With Arsenal’s creative improvement, I don’t think that needs to be a permanent issue. I think there is room for two players looking to run in behind if you have, say, Bukayo Saka and one of Smith Rowe or Odegaard supplying the bullets. When pressed on Martinelli’s recent exile, of sorts, Arteta was circumspect.
“When you have many options, it is difficult when you look for certain qualities in certain games.” With Arsenal chasing a goal against Benfica in the Europa League last week, Arteta opted for Willian from the bench as opposed to Pepe and / or Martinelli. “They were a really, really low block, not much space to run apart from when they set the line around the 18-yard box,” Arteta explained.
“You need people to unlock that, with special qualities in tight spaces to create movement and I think Willi(an) was really helpful tonight. He gave us much more composure in moments.” Arteta’s explanation made some sense, the key takeaway word here is “composure.” Martinelli is a raw, instinctive talent powered by pish and vinegar.
Technically, he is not unerringly accurate. In fact, his wonder goal at Chelsea last season nicely illustrates his qualities and his flaws. He simply powers towards the Chelsea goal. His control is actually quite poor as he avails of a slip by Ngolo Kante but his drive and his positivity carry him towards goal.
As Arteta explained his decision to bring Willian on for the Benfica match, it is interesting that he lumped Pepe and Martinelli into the same explanation (though, admittedly, they were probably lumped into the same question). Pepe is another instinctive player who often frustrates with his execution but can conjure a goal with a moment of inspiration.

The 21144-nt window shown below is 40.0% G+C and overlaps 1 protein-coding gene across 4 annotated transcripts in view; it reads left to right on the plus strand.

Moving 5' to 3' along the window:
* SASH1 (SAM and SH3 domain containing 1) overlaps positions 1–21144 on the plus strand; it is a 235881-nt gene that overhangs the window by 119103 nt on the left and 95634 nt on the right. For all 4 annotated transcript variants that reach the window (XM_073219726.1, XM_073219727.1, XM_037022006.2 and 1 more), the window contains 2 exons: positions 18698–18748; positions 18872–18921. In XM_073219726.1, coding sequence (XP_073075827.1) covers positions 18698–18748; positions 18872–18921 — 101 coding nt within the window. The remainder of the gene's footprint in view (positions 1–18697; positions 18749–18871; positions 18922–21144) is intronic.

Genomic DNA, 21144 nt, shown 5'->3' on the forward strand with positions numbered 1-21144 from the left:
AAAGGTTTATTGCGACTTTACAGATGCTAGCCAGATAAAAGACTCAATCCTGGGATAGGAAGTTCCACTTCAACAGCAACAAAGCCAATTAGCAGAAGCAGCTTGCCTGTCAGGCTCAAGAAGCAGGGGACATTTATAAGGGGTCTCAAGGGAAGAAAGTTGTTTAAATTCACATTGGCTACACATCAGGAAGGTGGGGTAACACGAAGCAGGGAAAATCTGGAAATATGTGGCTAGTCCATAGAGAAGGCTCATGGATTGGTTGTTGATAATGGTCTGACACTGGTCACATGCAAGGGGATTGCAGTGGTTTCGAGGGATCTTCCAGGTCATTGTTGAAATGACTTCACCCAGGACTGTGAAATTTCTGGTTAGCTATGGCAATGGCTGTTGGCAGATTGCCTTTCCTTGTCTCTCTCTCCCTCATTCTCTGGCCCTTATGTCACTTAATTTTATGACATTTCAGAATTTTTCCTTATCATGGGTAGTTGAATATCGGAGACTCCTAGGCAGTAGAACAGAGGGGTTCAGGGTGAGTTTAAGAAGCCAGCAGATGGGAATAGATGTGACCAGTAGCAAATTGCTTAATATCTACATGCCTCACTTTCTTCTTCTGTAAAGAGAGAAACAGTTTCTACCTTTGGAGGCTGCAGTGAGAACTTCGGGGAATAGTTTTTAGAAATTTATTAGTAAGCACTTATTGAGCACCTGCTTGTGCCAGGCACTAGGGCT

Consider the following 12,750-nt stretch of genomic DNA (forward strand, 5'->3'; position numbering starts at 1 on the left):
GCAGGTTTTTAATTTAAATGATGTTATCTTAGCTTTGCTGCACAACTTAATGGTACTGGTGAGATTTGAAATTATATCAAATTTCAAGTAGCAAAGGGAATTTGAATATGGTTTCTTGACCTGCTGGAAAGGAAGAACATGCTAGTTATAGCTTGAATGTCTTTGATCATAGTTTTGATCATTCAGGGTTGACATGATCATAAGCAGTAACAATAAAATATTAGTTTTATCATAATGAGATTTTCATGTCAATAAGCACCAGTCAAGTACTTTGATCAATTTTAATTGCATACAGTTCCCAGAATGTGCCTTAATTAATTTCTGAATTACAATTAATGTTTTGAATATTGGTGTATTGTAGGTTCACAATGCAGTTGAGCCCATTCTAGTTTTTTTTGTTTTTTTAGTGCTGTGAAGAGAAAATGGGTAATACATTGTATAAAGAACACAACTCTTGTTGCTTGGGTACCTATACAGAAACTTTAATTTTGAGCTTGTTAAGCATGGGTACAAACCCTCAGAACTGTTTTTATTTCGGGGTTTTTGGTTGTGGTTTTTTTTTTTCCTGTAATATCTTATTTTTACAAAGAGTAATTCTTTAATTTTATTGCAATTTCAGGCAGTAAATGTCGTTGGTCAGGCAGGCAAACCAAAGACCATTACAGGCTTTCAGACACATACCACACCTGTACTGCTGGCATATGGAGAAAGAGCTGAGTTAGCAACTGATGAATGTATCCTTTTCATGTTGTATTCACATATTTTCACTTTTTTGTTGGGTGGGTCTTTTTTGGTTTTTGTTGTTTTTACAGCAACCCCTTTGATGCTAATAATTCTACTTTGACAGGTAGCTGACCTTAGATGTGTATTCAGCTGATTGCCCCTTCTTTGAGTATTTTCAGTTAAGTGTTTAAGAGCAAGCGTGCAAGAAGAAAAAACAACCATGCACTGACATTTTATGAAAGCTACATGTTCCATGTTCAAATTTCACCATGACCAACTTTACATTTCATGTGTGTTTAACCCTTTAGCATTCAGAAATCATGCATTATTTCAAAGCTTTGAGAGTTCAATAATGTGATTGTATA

Everything we know about Arteta suggests that he likes total control in attacking spaces. It took him more than a year to seriously try Aubameyang upfront ahead of Lacazette because he likes Lacazette’s technical cleanliness. He has persevered with Willian because he is also a technically clean player who, though not as devastating as Martinelli or Pepe, is also not as profligate.
Personally, I don’t mind profligacy in attackers because I think volume matters more. I prefer Aubameyang upfront to Lacazette, I responded to Alexis Sanchez more than I did to Mesut Ozil and I would say the same about Aaron Ramsey in comparison to Jack Wilshere. I liked Oasis and Blur, but I preferred Oasis if you get my drift.
A team needs a mixture of precision and improvisation, I think and, of course, many people will have different tastes to mine and will prefer the precise to the visceral- it seems Arteta does too. I think he has struggled to integrate Martinelli for the same reason that he has struggled to take a shine to Pepe.
He wants control and patterned play and, ultimately, this might help him to rotate his attacking options effectively. Theoretically, if Arsenal’s attack is choreographed enough, he ought to be able to slot different moving parts into the machine without undue disruption. Arteta earned commendation for his work with Raheem Sterling and Leroy Sane at Manchester City, specifically chipping away at some of their rough edges and chiselling them into Guardiola’s structured vision for attack.
What I hoped would eventually happen with Arteta, and what Leicester may have proved, is that he works so hard on having different systemic ways of playing that we should be able to rotate players in and out without it having as much of an impact on the performance and results.
— CD14 (@c_d_14) March 1, 2021
There are nascent signs that Nicolas Pepe is meeting Arteta’s expectations. I must admit that I am still nervous about whether a player like Martinelli fits the manager’s vision but given the length of his injury layoff, his age and the recent improvements in Pepe and Willian I don’t think there is cause to panic. Yet.